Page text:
RATES CHARGED on rediscount loans availed by banks have risen beyond the four percent level starting this week, reflecting higher benchmark yields set by the Bangko Sentral ng Pilipinas (BSP).
In a statement, the central bank said rediscount rates for peso loans secured by banks have been adjusted upward effective Monday.
Loans maturing in 90 days or lower are charged a 4.0625% rate while 180-day credit lines carry a 4.125% spread.
The changes reflect the fresh 25-basis-point adjustment in policy rates during the Monetary Board’s June 20 review, which follows a rate hike of a similar magnitude during their May meeting.
The rediscount facility lets banks to get hold of additional money supply by posting their collectibles from clients as their collateral. In turn, they can use the fresh cash to grant more loans or service unexpected withdrawals.
The BSP provides these short-term loans in the peso, dollar or yen. The window also allows the central bank to fulfill its mandate of being a “lender of last resort” should banks find themselves short of liquidity.
The BSP through Circular 1008 eased its rules on rediscount borrowings as it will soon accept syndicated loans and credit lines with underlying real estate collaterals as acceptable collateral, which will essentially allow lenders to avail of bigger amounts.
The central bank also lifted the P3-billion cap per bank on using collectibles from National Food Authority papers for rediscount credit.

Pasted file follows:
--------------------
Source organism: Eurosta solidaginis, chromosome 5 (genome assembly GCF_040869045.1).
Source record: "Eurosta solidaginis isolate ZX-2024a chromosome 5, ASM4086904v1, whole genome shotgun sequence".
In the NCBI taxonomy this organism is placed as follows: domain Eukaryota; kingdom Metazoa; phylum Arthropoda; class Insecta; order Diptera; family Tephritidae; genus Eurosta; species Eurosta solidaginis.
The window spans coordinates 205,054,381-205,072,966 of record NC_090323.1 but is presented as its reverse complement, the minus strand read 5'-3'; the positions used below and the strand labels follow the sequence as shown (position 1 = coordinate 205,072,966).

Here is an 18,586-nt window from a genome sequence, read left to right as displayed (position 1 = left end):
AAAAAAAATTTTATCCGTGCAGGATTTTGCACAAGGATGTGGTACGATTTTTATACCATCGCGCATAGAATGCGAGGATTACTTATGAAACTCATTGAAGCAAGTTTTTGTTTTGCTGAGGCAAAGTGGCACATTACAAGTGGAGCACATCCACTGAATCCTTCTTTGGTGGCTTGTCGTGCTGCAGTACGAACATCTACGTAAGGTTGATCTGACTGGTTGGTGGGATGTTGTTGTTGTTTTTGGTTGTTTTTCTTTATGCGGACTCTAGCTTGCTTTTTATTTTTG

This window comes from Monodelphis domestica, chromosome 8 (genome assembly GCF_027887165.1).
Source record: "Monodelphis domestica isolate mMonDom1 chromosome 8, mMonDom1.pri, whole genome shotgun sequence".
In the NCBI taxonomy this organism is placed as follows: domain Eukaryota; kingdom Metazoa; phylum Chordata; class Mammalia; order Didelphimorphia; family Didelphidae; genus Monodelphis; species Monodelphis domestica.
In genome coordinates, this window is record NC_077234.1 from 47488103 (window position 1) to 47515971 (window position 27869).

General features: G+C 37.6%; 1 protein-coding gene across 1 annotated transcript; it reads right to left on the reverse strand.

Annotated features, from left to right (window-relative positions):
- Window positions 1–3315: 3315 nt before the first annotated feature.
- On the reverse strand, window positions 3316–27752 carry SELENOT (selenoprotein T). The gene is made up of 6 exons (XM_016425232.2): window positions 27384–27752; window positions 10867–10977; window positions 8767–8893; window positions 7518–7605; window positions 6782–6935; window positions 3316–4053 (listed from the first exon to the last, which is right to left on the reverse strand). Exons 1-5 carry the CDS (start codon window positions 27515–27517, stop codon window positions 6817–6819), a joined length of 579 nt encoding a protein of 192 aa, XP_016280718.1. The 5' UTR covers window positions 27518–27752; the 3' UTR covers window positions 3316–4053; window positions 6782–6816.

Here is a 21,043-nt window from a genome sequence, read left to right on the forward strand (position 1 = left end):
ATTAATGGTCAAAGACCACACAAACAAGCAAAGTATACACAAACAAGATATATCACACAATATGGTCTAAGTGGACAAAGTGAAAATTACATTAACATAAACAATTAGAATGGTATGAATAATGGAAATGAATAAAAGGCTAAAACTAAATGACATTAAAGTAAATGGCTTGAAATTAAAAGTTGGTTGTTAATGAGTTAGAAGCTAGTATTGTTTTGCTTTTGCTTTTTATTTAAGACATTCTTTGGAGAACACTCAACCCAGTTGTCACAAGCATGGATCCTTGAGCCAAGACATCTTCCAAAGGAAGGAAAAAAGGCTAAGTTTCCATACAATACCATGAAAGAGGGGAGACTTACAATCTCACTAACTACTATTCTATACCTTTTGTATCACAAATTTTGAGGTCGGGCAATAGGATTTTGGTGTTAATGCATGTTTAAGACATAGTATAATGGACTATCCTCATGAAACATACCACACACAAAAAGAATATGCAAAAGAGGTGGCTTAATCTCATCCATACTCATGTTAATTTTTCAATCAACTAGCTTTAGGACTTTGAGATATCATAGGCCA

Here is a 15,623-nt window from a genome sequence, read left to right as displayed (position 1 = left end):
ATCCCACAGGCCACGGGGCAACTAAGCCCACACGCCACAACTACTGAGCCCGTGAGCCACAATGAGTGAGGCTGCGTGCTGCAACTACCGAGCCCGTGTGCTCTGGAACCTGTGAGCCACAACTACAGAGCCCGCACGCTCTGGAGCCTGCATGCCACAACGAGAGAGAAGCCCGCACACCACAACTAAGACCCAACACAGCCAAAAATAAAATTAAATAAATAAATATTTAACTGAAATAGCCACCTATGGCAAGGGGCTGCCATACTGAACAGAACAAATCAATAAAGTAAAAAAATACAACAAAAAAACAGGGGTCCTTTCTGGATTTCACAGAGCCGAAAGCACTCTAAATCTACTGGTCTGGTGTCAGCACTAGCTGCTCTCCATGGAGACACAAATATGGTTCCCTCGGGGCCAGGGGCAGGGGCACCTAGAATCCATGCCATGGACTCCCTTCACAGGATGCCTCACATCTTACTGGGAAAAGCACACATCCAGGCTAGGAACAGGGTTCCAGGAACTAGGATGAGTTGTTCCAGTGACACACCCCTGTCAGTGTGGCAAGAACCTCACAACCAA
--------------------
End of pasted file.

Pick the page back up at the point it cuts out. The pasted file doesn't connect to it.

Currently, the BSP accepts a bank’s loan collectibles like bills, promissory notes, letters of credit, trust receipts, property mortgages, credit guarantees and debt papers in awarding rediscount credits.
The rediscount rates are computed based on the BSP’s overnight lending rate — which is now at four percent — plus term premia.
Policy makers saw the need for a back-to-back hike to rein in inflation, as expectations for price increases “remain elevated” for the rest of 2018. The adjustment is also timely as the central bank saw “more volatility” in the exchange rate.
Inflation logged 4.6% in May, the fastest climb seen in at least five years. This brought the year-to-date tally to 4.1%, higher than the central bank’s 2-4% target. Meanwhile, the peso has been trading at the P53 level versus the dollar since mid-June, touching fresh 12-year lows.
Total rediscount borrowings reached P8.917 billion as of end-May, well above the P15 million availed during the comparable period in 2017.
Nearly half of the loans were acquired to finance capital asset spending while borrowings for commercial credits took a 43.87% share, according to latest available BSP data. — Melissa Luz T. Lopez